Road Funding Options
The City is looking into its existing Pavement Management Plan (PMP); specifically, how Ramsey’s roads are funded and if the current funding method is sustainable. Currently, the City assesses benefiting property owners 25 percent of the total project cost and the remaining 75 percent is funded through the tax levy. After taking a closer look, it was determined that our current method could not keep up with the need to construct and repair Ramsey’s 178 miles of roadway.
Council Considers Pavement Management Program
City streets require continuous long-term care and maintenance. The older the street, the more the maintenance expense, and it is much cheaper to regularly repair a street than to reconstruct it later. The City has been working to implement a Pavement Management Program that would ensure that timely investments are made to protect our streets.
Consider the chart below that shows that spending $1 on streets newer than 15 years-old, can save $6-$14 on rehabilitation or reconstruction down the line. Unfortunately, it can be difficult to find the dollars for preventive maintenance that includes filling cracks and holes, and periodically overlaying streets with new asphalt in order to protect the underlying pavement. In addition, many older local streets were constructed with thinner pavement sections that cannot be effectively maintained and must instead be reconstruct to today’s standards to allow for future preventive maintenance. A properly constructed and maintained street can last up to 60 years.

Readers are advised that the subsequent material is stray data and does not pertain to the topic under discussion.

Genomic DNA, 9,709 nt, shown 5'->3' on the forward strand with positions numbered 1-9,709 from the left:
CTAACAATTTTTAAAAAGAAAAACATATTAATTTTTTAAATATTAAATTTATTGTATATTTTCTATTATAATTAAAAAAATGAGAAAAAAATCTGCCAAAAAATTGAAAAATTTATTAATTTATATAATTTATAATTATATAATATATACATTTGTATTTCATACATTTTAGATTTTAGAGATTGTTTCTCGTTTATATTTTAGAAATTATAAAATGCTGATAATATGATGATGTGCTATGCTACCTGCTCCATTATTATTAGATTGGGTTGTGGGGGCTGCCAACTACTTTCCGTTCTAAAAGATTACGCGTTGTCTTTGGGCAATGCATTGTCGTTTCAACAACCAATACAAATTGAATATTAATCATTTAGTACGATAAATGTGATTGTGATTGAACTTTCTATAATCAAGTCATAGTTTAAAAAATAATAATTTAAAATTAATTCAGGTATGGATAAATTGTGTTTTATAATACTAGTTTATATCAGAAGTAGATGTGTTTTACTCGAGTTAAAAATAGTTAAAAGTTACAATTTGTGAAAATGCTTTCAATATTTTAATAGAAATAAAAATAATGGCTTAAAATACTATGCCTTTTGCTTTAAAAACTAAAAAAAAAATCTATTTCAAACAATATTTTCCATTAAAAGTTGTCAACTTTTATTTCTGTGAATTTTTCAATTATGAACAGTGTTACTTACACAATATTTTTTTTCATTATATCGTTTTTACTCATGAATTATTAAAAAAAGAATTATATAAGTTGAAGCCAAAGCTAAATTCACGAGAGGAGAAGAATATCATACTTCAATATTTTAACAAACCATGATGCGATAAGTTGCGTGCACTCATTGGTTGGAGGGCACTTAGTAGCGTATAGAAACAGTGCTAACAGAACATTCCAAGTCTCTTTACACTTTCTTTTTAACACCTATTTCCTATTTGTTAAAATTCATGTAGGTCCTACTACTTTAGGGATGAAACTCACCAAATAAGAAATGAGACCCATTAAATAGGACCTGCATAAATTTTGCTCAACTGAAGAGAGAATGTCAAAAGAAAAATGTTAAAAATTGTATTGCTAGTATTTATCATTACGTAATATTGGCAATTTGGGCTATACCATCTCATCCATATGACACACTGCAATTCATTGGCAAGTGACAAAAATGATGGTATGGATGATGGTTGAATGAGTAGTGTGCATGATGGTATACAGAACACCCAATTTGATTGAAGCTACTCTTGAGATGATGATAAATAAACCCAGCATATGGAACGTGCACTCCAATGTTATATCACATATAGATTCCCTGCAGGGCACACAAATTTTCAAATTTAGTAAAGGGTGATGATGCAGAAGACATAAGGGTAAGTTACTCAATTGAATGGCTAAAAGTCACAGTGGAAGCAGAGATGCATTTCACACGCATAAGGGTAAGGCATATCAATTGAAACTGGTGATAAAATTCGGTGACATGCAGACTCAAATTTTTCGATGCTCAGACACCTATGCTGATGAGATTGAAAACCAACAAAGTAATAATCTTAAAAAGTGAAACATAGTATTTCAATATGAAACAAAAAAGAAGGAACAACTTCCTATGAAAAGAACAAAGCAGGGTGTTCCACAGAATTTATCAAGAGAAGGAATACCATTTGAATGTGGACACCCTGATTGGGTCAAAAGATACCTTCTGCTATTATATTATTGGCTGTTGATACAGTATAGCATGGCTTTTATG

Over the past several years, the City has sought to identify a stable sustainable funding source for the maintenance and repair of streets. Over the past five years, the City has used a combination of General Fund tax revenue, bonding, and special assessments for street maintenance and improvements. The City Council is now having a community discussion of a monthly fee to fund the Pavement Management Program. This fee would be passed along to property owners via a franchise fee on electric and gas utilities. Franchise fees would be fully devoted to local street maintenance repair and reconstruction across the City.
The City is proposing a franchise fee Ordinance that will impose a monthly fee for street maintenance. Through the input received from the community, the Council will seek to determine whether property owners prefer this monthly fee, lump sum assessments, or property taxes to fix and maintain roads. Regardless, local street maintenance is too important of an issue to ignore.
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